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Location: Mt Kuring-Gai, NSW, Australia
stringy wrote:

If I don't want to get wet I use a combination of scupper cart in rear scuppers and underhull cart forward to take weight off the bowhandle. I usually wheel the TI unassisted unless the boat ramp is steep and then a bit of help can be useful.


Presumably you can use two Trax2 carts - one at each end - to make it easier
to take to the ramp. Do you have to take the carts out *as* you launch ?
Are they prone to fall out and drift away otherwise ?! How do you normally handle that ?


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PostPosted: Wed Sep 14, 2011 7:46 pm 
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Location: Lake Macquarie NSW AUSTRALIA
I'm pretty sure Stringy does that oceanmoves. I only have the AI so can't really comment on the logistics of cart and TI.

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PostPosted: Thu Sep 15, 2011 12:42 am 
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Location: Central Coast NSW Australia
Oceanmoves,
The trax cart is a scupper only cart so you can only fit it in the scuppers which are located in the rear footwell (best balanced position) or rear deck (easiest to insert but not balanced). In Winter to avoid getting wet we use the Trax2 in the rear scupper and an underhull cart forward to take weight off the bow handle. The Trax 2 fits upside down in the rear well when underway but the underhull cart I leave in the car (unless I am using the C-Tug cart which dismantles easily for in hull storage). The big balloon cart in this pic is from Anaconda and it dismantles as well but those big wheels take up a lot of room so it usually stays in the car. :)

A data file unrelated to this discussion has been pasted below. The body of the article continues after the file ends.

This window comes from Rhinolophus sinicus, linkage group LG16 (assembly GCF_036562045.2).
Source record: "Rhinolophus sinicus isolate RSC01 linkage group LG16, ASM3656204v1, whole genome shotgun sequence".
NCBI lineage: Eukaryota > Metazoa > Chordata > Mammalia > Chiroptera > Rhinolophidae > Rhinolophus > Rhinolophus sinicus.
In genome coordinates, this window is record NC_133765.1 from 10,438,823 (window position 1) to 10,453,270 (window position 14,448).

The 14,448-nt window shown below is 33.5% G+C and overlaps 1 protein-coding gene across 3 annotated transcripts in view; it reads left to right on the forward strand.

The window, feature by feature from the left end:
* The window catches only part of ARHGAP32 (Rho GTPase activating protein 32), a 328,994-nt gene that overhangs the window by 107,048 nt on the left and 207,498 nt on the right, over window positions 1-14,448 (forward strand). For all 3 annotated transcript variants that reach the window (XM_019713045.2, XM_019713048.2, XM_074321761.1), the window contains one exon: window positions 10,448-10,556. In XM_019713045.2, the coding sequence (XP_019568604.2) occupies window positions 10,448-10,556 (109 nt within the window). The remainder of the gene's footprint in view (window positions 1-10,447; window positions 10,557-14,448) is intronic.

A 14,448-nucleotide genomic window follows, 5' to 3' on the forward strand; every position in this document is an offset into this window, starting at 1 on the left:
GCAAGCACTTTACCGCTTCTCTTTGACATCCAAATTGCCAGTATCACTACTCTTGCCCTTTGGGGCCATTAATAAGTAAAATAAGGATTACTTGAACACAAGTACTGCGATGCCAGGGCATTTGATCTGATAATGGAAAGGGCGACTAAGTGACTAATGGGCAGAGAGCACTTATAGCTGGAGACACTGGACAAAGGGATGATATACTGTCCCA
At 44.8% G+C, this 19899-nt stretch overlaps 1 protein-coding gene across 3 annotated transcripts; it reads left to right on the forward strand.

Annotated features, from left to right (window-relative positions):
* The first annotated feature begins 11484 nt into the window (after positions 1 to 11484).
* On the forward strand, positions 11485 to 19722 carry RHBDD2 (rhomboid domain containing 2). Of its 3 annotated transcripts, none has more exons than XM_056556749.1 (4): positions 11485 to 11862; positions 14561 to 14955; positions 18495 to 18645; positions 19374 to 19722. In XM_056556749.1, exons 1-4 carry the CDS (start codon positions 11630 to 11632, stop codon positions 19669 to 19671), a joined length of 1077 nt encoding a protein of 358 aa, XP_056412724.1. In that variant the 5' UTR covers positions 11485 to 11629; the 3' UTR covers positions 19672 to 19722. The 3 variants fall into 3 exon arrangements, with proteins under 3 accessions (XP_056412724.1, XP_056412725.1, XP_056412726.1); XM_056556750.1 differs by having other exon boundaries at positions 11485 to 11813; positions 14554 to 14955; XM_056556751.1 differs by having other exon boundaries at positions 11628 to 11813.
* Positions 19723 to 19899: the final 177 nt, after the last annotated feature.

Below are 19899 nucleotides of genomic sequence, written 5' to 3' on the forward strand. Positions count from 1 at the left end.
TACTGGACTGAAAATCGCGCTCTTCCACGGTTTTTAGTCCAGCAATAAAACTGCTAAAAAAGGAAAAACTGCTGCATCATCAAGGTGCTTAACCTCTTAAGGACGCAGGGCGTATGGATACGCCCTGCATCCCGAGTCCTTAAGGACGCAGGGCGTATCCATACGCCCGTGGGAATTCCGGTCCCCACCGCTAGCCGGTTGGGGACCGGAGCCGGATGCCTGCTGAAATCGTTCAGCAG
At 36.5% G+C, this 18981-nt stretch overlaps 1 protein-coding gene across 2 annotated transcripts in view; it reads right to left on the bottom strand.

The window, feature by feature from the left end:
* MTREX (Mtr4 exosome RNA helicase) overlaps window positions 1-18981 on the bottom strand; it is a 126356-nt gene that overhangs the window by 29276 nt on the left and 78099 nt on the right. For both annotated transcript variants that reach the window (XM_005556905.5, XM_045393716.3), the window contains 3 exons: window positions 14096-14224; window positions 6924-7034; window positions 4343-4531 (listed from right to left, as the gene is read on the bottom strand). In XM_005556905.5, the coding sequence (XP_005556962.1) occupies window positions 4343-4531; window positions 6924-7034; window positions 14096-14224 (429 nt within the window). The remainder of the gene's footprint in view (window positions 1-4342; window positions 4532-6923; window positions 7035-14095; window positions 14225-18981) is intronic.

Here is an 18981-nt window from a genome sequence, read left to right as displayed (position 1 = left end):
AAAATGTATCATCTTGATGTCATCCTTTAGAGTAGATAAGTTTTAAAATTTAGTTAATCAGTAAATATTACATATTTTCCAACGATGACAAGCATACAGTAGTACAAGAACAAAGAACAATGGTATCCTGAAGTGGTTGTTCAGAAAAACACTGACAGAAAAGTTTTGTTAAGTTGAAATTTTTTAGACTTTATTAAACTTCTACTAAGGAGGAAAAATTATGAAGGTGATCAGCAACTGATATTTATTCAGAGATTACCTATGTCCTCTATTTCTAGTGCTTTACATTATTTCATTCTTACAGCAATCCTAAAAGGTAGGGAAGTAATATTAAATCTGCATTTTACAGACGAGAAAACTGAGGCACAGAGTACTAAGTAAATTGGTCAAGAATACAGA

Image
Image
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When launching I just pick the stern of the TI up and the cart just falls out and floats. Haven't lost one yet! :wink:


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PostPosted: Thu Sep 15, 2011 5:11 am 
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Joined: Sun Sep 11, 2011 9:35 pm
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Location: Mt Kuring-Gai, NSW, Australia
thanks.

can you launch off a concrete boat ramp with two carts in scruppers,
as per your set up ?
if so, at what point do you take the carts out of the scuppers ??

Sorry to go on about it - but the videos on the Hobie site just show people
launching off a beach, and I can't find anyone doing it on you tube


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PostPosted: Sat Jul 14, 2012 3:04 am 
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I think the Corolla would be enough for your towing requirements! You only need some minor adjustment at the back of your car since you'll be hauling a trailer.

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PostPosted: Sat Jul 14, 2012 6:40 am 
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Location: Forster, NSW, Australia
Oceanmoves,
Here is my take on things based on my first 6 weeks of TI ownership.